(Full disclosure: I received a free copy of this book for review from the publisher.)
Alone in their coracle, they were not performers, not burdens, not dangers, not weapons, not food. They were family.
Her whole life she had been afraid of the sea, terrified that it wanted to swallow her whole. And here she was, and it held her.
What’s the use of a clown who doesn’t subvert? What do they bring to the crowd? Everyone has sadness, and rage, and frustration – and so everyone needs a clown.
Callanish Sand will always remember the bear.
She was just a little girl when the Circus Excalibur visited her island, North-East 19 archipelago – home of the sacred World Tree – docking only long enough to put on a night show for the landlockers’ amusement. (And some food and provisions, gods willing.) Everything was going swimmingly (pun intended); the acrobats, fire-breather, and equestrians performed to the audience’s delight. And then the show reached its climax: a veritable bloodbath.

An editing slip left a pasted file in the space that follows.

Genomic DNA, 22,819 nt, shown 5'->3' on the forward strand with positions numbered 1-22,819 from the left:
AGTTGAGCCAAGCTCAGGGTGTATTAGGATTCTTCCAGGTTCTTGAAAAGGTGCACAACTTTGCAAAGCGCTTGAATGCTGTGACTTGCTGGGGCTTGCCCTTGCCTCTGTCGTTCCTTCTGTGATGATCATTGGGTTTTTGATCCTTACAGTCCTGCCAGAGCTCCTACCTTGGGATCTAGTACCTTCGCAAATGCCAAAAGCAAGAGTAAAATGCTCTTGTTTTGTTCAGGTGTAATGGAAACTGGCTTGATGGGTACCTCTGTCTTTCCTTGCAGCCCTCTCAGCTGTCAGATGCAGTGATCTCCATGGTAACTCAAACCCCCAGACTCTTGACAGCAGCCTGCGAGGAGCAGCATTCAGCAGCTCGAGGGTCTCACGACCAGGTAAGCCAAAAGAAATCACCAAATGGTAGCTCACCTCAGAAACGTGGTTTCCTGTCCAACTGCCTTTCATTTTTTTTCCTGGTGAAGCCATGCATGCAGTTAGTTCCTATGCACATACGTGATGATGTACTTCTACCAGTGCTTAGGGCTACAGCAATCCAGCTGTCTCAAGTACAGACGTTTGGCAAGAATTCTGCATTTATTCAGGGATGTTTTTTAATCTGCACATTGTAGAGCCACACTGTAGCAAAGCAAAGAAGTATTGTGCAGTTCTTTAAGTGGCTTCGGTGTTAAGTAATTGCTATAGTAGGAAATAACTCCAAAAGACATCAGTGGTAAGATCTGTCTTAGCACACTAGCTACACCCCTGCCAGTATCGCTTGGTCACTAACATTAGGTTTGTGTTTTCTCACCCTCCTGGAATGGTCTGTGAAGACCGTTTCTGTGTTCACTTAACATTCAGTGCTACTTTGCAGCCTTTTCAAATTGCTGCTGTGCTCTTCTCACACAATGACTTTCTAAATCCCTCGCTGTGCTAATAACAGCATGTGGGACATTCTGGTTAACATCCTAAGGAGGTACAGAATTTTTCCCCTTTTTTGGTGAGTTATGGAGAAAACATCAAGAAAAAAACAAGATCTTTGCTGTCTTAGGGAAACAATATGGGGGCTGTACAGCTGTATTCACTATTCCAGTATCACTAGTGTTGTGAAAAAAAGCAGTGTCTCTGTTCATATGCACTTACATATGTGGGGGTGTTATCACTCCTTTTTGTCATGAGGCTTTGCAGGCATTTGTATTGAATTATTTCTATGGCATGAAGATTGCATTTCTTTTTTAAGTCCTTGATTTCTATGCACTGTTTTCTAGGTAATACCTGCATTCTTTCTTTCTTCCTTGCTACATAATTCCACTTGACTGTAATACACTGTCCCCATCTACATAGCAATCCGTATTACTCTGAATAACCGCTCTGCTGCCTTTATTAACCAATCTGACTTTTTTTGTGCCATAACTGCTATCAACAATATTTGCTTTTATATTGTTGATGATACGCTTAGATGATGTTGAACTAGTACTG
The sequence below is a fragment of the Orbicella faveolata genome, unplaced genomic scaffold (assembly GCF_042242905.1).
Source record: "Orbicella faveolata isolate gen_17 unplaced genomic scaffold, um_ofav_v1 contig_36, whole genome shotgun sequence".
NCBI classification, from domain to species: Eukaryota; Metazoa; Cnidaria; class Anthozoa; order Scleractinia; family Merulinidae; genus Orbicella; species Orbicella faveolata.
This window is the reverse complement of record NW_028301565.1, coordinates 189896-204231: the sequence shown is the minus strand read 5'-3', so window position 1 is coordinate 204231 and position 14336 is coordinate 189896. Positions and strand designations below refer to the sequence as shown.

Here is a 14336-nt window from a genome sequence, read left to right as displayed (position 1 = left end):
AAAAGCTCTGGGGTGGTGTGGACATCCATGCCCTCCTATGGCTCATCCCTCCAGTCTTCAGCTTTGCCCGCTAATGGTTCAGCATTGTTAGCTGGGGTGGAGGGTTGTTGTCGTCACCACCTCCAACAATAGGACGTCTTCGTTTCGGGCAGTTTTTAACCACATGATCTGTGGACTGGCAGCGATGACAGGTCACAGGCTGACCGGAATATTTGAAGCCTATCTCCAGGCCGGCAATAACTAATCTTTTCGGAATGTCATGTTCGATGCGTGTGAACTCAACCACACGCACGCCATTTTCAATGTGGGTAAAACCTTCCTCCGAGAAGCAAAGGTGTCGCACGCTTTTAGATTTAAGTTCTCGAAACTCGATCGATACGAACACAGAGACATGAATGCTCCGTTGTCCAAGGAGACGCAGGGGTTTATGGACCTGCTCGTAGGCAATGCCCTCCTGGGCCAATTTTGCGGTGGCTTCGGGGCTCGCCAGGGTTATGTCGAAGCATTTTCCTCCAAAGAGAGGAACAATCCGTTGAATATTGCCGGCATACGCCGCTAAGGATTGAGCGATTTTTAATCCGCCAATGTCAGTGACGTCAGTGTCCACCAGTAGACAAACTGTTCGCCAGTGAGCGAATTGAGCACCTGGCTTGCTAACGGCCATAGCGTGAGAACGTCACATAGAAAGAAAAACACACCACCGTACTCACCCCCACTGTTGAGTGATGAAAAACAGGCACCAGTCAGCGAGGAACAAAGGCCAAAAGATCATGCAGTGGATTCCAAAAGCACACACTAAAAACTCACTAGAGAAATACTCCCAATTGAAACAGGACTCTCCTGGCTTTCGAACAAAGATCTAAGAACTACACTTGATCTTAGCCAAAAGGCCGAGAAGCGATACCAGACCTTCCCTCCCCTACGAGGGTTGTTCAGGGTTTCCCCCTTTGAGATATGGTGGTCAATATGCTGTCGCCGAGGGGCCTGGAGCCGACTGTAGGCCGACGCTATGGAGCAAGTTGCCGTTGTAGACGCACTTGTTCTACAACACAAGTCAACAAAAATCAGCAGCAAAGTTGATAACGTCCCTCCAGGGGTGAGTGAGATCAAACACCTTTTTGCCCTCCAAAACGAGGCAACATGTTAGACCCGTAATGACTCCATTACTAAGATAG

Two adults, a man and a woman, performing a courtship waltz with a giant bear, when something went tragically (yet predictably) awry. Even today, Callanish isn’t exactly sure of the what or the why, shielded as she was from the fray by her mother’s steady arms. Before she was carried away, Callanish saw three fallen bodies: those of the man, the woman, and the eviscerated bear. “And in the center of it all, […] two figures: one draped in white, one furred black; both with eyes open moon-round and empty. A small girl and a small bear, hands and paws still linked.” The children of the dead, left to pick up the pieces.